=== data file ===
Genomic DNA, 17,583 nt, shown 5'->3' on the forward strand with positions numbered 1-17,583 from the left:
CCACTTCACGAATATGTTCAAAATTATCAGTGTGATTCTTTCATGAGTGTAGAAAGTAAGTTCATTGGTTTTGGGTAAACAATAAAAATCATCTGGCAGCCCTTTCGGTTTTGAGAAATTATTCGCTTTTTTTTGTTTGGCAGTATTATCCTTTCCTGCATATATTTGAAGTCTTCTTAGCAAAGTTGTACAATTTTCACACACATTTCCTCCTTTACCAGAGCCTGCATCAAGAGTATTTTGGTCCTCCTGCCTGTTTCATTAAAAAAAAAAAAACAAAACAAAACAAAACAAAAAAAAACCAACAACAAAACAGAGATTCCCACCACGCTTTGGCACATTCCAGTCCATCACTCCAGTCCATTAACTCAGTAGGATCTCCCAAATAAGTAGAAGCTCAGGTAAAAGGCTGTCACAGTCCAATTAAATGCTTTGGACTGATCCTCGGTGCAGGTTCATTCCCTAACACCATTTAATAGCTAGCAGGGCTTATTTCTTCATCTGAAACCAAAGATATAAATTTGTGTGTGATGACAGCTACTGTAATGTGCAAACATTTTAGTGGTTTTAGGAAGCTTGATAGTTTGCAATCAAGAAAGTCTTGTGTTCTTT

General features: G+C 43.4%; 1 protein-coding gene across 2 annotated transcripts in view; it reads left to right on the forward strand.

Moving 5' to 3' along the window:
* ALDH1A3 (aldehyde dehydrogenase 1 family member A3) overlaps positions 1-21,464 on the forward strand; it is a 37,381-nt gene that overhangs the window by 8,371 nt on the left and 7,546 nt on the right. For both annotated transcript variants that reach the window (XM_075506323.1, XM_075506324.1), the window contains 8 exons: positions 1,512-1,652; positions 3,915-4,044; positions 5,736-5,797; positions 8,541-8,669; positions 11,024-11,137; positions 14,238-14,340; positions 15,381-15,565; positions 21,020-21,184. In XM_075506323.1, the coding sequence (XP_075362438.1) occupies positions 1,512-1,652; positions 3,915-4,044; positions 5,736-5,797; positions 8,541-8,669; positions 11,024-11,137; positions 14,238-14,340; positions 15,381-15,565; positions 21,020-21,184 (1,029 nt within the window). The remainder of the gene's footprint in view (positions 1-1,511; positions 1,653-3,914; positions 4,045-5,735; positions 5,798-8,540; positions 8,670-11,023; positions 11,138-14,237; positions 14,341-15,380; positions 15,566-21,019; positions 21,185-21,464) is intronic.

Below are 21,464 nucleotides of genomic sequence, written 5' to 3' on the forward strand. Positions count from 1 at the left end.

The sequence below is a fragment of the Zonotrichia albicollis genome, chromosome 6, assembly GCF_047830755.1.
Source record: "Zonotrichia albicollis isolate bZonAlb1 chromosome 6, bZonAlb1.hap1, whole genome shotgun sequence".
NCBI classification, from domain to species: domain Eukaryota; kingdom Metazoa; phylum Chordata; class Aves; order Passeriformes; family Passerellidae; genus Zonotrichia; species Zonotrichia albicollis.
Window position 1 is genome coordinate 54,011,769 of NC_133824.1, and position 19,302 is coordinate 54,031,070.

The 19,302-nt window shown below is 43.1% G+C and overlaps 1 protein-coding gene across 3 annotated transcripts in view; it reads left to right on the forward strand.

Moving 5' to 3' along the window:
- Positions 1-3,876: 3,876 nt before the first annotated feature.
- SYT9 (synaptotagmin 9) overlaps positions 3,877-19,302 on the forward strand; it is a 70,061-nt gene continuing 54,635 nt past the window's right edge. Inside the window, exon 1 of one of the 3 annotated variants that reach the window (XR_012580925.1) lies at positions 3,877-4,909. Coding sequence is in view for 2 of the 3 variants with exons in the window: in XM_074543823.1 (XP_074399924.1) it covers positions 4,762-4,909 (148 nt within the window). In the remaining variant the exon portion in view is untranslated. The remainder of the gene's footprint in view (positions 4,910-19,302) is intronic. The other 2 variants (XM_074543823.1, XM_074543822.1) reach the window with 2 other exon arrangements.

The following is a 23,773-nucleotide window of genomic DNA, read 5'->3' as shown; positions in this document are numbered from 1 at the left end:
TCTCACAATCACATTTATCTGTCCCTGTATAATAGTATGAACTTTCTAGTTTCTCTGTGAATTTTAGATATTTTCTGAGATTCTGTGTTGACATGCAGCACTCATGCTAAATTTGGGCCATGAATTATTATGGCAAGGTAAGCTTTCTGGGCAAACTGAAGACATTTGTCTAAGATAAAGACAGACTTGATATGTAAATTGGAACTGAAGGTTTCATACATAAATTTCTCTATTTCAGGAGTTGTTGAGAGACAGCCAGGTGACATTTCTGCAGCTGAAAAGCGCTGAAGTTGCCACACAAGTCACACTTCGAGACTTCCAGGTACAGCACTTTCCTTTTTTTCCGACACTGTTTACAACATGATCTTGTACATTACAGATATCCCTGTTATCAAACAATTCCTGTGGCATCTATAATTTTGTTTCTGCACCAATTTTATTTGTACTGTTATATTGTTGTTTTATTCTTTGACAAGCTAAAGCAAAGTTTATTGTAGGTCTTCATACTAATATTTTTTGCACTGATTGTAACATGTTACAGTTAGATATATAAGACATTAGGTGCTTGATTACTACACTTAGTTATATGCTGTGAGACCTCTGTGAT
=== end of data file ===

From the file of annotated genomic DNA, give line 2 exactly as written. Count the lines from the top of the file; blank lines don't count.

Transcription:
CCACTTCACGAATATGTTCAAAATTATCAGTGTGATTCTTTCATGAGTGTAGAAAGTAAGTTCATTGGTTTTGGGTAAACAATAAAAATCATCTGGCAGCCCTTTCGGTTTTGAGAAATTATTCGCTTTTTTTTGTTTGGCAGTATTATCCTTTCCTGCATATATTTGAAGTCTTCTTAGCAAAGTTGTACAATTTTCACACACATTTCCTCCTTTACCAGAGCCTGCATCAAGAGTATTTTGGTCCTCCTGCCTGTTTCATTAAAAAAAAAAAAACAAAACAAAACAAAACAAAAAAAAACCAACAACAAAACAGAGATTCCCACCACGCTTTGGCACATTCCAGTCCATCACTCCAGTCCATTAACTCAGTAGGATCTCCCAAATAAGTAGAAGCTCAGGTAAAAGGCTGTCACAGTCCAATTAAATGCTTTGGACTGATCCTCGGTGCAGGTTCATTCCCTAACACCATTTAATAGCTAGCAGGGCTTATTTCTTCATCTGAAACCAAAGATATAAATTTGTGTGTGATGACAGCTACTGTAATGTGCAAACATTTTAGTGGTTTTAGGAAGCTTGATAGTTTGCAATCAAGAAAGTCTTGTGTTCTTT